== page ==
Ahmad Qatramiz is one of Paris’s rising house music producers with a dream-inspired style entirely his own. Performing as Quatri — a moniker he initially earned while running a meme account — he’s already signed and released music on All Day I Dream, Sag & Tre, Nie Wieder Schlafen, and Oleeva Records. It’s quite a respectable line-up of support, considering he’s still in his early-20s.
When Quatri’s not in the studio or touring as a DJ, he’s a full-time dentistry student and a pro Syrian and Lebanese activist, attending demonstrations across the city. It’s no doubt been a wild year of protests in France, and the night we spoke, Quatri had just returned from a demonstration where he’d been tear gassed and almost hit with a water cannon. Despite one eye being half closed from the gas, he was still plenty happy to answer a few questions and record an initmate set for our latest Gigue Radio mix.
Soft Punk: Can you describe your selections for this mix? What mood are you bringing across?
Quatri: The tracklist is based on a few of tracks I really wanted in the set. More live music and world music, with two or three jazzy tracks. I definitely enjoyed getting flexible with my everyday crate digging to find what I really want to express as a musical form.
So I just thought about my mood today. I don't want to force myself to go into our house music format. That's what I really appreciated about this mix. I don't want to have to go into SoundCloud or dig through all the new releases with the mentality that I have a set to do and I need new tracks. So this mix is really based on what I'm listening to right now, picking sounds that reflect our world and what's going on. It's more music for chilling out.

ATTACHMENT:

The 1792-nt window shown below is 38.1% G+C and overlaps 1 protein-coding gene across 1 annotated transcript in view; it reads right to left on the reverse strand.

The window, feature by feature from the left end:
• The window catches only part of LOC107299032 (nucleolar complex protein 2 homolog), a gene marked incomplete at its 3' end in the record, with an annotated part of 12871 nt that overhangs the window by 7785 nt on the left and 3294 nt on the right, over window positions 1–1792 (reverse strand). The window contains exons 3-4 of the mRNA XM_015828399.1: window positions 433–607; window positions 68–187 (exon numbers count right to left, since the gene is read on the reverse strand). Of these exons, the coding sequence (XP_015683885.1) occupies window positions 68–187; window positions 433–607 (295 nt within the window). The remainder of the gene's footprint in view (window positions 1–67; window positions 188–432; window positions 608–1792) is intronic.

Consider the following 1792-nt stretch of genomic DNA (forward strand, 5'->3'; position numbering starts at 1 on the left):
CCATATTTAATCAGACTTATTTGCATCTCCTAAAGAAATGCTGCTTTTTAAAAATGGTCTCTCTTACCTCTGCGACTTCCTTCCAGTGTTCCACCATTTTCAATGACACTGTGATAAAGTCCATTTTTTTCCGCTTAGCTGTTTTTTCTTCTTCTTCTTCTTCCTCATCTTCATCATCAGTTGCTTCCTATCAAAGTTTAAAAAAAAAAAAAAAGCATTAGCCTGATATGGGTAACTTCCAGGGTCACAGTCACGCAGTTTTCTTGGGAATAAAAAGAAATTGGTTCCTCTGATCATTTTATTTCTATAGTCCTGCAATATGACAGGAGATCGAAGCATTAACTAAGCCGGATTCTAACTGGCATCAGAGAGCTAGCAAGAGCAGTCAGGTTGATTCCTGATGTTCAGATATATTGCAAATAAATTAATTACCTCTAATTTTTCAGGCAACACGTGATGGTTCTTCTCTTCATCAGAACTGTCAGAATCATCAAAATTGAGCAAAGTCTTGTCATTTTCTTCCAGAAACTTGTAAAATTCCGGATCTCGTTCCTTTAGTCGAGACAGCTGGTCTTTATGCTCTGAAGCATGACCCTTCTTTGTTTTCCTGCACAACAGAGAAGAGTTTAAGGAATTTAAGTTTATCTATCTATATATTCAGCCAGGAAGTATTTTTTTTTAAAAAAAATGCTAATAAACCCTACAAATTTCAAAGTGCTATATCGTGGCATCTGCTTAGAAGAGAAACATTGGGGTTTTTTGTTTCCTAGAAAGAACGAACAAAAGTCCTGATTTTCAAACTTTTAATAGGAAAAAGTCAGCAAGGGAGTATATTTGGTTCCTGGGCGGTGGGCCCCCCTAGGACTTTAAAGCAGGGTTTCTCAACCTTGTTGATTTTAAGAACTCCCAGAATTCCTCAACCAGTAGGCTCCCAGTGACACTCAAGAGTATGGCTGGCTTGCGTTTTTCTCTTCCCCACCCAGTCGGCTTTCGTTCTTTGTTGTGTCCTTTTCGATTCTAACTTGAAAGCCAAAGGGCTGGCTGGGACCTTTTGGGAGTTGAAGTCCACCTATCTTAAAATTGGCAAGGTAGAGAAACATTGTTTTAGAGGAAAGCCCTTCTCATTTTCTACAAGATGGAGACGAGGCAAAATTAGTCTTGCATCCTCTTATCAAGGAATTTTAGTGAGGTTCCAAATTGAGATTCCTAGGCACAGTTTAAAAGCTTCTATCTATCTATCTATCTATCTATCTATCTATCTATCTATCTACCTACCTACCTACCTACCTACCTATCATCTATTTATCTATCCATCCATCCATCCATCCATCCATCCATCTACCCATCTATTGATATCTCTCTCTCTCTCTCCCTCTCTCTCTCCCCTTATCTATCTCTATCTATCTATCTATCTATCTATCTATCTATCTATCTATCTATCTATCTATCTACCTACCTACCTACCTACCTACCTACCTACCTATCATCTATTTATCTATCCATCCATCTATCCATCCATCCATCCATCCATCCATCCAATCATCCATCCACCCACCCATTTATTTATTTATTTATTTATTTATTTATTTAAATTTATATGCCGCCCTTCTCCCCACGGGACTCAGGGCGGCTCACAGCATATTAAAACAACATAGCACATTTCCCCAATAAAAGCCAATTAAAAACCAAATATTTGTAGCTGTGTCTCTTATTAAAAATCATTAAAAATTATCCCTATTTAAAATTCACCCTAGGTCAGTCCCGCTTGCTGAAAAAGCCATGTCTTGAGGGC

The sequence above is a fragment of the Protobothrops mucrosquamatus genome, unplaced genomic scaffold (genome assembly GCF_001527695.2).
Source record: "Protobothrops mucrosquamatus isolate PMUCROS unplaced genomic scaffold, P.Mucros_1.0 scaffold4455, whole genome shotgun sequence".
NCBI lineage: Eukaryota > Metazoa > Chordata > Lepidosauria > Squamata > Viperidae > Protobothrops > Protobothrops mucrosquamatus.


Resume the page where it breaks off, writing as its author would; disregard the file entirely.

In a backwards kind of way, you only recently started mixing tunes after being a music producer for years. Has your production experience helped your ear as a selector?
That's an interesting question... because it's a question I'm still trying to answer for myself. As I've discovered new genres it's opened up the way that I look at my selection process. I didn't grow up listening to jazz, or even house music. But I was really into trance when I was younger. I'm 24 now, and ever since I started producing music around nine years ago, I was a fan of trance and those energetic, big trance beats. That's what I first started producing, trancey stuff.
So I was always a fan of electronic music, but for the rhythmic leads and for the overwhelming sensation of it. Trance is all big pads and big leads... stuff like that. And I've changed slowly. I still find myself liking dreamy tracks – dreamy in all its forms, from house to jazz to techno. In every genre there's this sense of phasing, or going into a trance kind of mindstate. This is where music gets interesting to me, when it gets you lost in this loop. And the sensations can be almost identical, but each loop somehow tells you something different. So this is how I pick my music today. If I look at my tracks, either it's calm or it's hyped, but each of them provide an escape.